Have you ever wondered whether you should clerk for a Senior judge? Some clerkship candidates shy away from applying to this group of federal judges because they fear their clerkship duties will be curtailed due to a judge’s Senior status. Fear not! A great many Senior judges’ caseloads and duties are the same – or nearly the same – as those of their Active colleagues’. Read on to learn what Senior status means for judges and clerks.

There are three judicial statuses in federal courts – Active, Retired, and Senior – and they identify the office a particular judge holds and the corresponding requirements associated with the position. While the Active judicial status is pretty straight forward, the distinction between Senior and Retired can often be misunderstood.

To help clarify this misunderstanding, we’re going to turn to The Honorable Frederic Block, a Senior U.S. District Court Judge for the Eastern District of New York and a Cornell Law School graduate from the Class of 1959. Below, we’ll borrow some helpful snippets from Judge Block’s very informative Cornell Law Review article, Senior Status: An “Active” Senior Judge Corrects Some Common Misunderstandings , 92 Cornell L. Rev. 533 (2007). If you read through his article in its entirety, you’ll get the full grandeur of his insights, but the below will provide you with a brief overview of the most clerkship-relevant turns.

Judge Block’s article begins by providing the history behind how and why the three judicial statuses were formed. The option for a judge to take senior status did not always exist, but was originally created in the mid-1800’s to alleviate the pressures of a full workload on aging judges. To explain how this Senior status took shape, Judge Block quotes his colleague, Judge I. Leo Glasser, also of the Eastern District of New York, who states:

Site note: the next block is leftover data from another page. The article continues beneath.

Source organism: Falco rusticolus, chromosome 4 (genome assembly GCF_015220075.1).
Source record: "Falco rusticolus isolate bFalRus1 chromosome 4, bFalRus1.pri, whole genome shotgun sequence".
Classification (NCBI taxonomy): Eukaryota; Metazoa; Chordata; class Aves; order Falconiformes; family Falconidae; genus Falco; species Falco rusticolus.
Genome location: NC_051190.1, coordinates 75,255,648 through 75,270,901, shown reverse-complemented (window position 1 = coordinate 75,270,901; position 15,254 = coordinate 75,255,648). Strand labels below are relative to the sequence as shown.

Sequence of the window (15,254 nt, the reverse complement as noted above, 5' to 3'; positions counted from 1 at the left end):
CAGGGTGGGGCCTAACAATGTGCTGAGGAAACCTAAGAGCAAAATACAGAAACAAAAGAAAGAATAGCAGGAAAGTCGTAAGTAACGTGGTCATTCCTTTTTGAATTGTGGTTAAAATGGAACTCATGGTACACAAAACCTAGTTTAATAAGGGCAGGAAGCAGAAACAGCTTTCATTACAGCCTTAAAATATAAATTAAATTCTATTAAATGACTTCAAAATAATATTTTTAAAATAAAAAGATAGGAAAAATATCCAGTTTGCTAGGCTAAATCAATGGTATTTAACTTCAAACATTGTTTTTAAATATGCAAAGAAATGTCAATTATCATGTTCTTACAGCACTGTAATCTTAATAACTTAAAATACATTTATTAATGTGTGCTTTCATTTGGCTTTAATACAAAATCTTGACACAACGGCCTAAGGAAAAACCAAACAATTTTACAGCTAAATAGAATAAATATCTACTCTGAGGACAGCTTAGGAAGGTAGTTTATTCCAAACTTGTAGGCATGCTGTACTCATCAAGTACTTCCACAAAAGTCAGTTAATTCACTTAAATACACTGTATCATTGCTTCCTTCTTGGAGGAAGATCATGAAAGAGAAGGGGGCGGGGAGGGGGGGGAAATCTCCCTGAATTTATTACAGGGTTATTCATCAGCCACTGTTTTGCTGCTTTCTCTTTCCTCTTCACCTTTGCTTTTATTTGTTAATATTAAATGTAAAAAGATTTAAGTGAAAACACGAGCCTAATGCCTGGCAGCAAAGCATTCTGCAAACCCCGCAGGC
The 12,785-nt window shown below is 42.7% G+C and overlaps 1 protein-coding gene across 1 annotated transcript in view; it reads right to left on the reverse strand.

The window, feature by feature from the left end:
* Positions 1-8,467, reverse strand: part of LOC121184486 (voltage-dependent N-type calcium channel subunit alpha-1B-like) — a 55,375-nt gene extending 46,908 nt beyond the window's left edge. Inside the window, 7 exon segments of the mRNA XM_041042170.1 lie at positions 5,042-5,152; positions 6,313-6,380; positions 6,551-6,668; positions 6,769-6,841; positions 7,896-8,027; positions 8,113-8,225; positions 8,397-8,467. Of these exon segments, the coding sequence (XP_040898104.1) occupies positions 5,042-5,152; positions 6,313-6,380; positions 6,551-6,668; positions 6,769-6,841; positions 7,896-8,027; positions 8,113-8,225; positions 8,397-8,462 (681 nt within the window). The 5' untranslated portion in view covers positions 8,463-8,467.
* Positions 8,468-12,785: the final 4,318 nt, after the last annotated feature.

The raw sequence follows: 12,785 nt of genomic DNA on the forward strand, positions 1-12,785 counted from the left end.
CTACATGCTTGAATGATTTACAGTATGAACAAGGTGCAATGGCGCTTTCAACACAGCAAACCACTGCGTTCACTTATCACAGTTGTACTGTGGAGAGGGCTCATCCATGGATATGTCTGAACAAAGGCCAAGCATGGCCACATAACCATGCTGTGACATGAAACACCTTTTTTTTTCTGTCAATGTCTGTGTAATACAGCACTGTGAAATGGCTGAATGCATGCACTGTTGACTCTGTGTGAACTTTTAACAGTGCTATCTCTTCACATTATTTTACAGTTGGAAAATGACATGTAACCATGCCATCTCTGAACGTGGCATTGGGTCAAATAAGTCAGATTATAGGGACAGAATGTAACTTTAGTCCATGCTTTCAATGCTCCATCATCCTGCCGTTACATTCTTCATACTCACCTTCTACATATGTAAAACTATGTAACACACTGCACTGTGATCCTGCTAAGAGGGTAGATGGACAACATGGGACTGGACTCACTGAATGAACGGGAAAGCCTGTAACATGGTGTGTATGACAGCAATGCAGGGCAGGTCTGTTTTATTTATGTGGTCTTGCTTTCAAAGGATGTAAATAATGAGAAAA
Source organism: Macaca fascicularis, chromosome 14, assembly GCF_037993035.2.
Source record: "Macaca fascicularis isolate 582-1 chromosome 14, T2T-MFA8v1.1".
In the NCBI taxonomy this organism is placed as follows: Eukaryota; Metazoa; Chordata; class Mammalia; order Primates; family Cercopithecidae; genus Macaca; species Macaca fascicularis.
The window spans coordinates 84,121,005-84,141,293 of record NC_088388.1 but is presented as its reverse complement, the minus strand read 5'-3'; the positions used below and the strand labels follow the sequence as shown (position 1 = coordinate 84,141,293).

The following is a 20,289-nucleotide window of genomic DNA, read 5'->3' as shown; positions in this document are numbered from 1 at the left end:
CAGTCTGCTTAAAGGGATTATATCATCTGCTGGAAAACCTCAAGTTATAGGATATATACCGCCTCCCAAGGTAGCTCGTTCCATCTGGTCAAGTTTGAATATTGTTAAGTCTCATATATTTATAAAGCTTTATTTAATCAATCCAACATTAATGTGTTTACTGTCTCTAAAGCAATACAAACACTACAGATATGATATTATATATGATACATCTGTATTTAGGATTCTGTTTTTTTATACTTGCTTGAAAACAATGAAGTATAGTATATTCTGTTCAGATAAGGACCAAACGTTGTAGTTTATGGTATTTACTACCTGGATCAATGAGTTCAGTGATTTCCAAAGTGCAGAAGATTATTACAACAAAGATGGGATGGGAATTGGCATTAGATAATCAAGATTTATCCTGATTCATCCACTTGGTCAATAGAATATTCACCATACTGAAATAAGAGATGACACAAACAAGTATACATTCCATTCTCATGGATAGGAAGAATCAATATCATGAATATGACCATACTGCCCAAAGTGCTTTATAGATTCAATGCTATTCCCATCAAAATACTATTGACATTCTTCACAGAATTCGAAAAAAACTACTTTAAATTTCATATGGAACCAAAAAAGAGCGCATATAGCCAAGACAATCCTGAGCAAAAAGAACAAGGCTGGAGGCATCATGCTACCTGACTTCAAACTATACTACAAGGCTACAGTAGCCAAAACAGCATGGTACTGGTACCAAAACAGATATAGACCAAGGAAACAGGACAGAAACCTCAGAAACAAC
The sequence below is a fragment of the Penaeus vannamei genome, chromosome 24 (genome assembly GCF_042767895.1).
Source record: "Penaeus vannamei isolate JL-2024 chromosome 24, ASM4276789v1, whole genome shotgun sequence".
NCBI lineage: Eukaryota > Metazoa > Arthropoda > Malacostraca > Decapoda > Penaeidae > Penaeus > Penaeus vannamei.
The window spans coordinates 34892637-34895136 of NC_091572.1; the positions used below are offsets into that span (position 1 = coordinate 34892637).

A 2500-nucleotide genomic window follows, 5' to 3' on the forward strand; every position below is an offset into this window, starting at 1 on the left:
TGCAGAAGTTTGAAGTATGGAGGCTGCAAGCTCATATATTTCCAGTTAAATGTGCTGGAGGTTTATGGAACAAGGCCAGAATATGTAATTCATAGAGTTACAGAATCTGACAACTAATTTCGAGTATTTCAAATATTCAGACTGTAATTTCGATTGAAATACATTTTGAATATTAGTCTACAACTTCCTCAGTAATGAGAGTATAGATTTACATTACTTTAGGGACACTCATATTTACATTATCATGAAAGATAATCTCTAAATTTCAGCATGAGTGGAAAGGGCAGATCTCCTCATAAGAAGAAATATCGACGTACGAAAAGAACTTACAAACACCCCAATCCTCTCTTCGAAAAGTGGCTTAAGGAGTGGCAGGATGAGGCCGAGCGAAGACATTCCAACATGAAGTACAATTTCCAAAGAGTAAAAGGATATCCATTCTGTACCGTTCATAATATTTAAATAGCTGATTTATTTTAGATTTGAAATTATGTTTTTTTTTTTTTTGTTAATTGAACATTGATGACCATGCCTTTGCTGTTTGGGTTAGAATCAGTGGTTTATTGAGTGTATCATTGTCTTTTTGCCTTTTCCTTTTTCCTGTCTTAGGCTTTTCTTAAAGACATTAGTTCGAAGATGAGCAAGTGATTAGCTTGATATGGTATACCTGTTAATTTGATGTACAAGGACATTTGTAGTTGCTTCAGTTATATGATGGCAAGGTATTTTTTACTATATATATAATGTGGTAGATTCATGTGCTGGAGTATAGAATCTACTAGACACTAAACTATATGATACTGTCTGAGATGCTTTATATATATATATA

Prior to 1869, there was neither a resignation nor a retirement system available for federal judges. Old judges, even those who were either physically or mentally disabled, were compelled to remain in office as a regular active judge or resign without any retirement benefit whatsoever. By an Act of 1869, a judge appointed pursuant to Article III of the Constitution could resign at age 70 after ten years of service with a continued right to receive his salary for life thereafter. That Act, however, made no provision for continued judicial service and deprived the federal judiciary of the service of many very experienced and able judges who were willing to continue to work at least part-time if they were unable to continue to do so full time. Responding to that undesirable situation, [in 1919] Congress created the office of Senior Judge and thus enabled the federal judiciary to continue to benefit from the service of many dedicated and experienced judges. Id. at 535.